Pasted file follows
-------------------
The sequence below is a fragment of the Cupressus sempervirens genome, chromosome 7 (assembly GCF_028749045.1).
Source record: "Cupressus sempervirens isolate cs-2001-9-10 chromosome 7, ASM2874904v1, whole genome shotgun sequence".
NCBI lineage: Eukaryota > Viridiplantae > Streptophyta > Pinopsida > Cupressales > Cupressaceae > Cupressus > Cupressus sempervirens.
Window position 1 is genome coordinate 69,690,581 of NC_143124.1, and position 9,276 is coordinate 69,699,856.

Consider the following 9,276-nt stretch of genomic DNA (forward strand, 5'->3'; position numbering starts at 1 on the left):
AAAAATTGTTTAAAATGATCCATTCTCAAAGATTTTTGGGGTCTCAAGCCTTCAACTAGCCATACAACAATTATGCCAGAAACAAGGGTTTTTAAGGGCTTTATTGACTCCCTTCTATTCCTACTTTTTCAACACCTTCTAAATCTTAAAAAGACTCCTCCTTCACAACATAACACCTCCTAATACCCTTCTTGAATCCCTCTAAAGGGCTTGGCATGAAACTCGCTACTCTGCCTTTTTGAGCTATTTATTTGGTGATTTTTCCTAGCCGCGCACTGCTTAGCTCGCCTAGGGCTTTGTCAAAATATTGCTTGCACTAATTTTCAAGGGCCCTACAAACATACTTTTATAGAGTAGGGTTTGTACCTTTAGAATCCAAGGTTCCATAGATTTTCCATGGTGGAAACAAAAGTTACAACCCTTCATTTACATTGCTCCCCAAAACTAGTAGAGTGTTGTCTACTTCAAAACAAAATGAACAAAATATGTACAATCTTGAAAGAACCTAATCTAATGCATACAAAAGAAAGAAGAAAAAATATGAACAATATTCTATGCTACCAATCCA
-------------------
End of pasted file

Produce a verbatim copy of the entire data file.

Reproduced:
The sequence below is a fragment of the Cupressus sempervirens genome, chromosome 7 (assembly GCF_028749045.1).
Source record: "Cupressus sempervirens isolate cs-2001-9-10 chromosome 7, ASM2874904v1, whole genome shotgun sequence".
NCBI lineage: Eukaryota > Viridiplantae > Streptophyta > Pinopsida > Cupressales > Cupressaceae > Cupressus > Cupressus sempervirens.
Window position 1 is genome coordinate 69,690,581 of NC_143124.1, and position 9,276 is coordinate 69,699,856.

Consider the following 9,276-nt stretch of genomic DNA (forward strand, 5'->3'; position numbering starts at 1 on the left):
AAAAATTGTTTAAAATGATCCATTCTCAAAGATTTTTGGGGTCTCAAGCCTTCAACTAGCCATACAACAATTATGCCAGAAACAAGGGTTTTTAAGGGCTTTATTGACTCCCTTCTATTCCTACTTTTTCAACACCTTCTAAATCTTAAAAAGACTCCTCCTTCACAACATAACACCTCCTAATACCCTTCTTGAATCCCTCTAAAGGGCTTGGCATGAAACTCGCTACTCTGCCTTTTTGAGCTATTTATTTGGTGATTTTTCCTAGCCGCGCACTGCTTAGCTCGCCTAGGGCTTTGTCAAAATATTGCTTGCACTAATTTTCAAGGGCCCTACAAACATACTTTTATAGAGTAGGGTTTGTACCTTTAGAATCCAAGGTTCCATAGATTTTCCATGGTGGAAACAAAAGTTACAACCCTTCATTTACATTGCTCCCCAAAACTAGTAGAGTGTTGTCTACTTCAAAACAAAATGAACAAAATATGTACAATCTTGAAAGAACCTAATCTAATGCATACAAAAGAAAGAAGAAAAAATATGAACAATATTCTATGCTACCAATCCA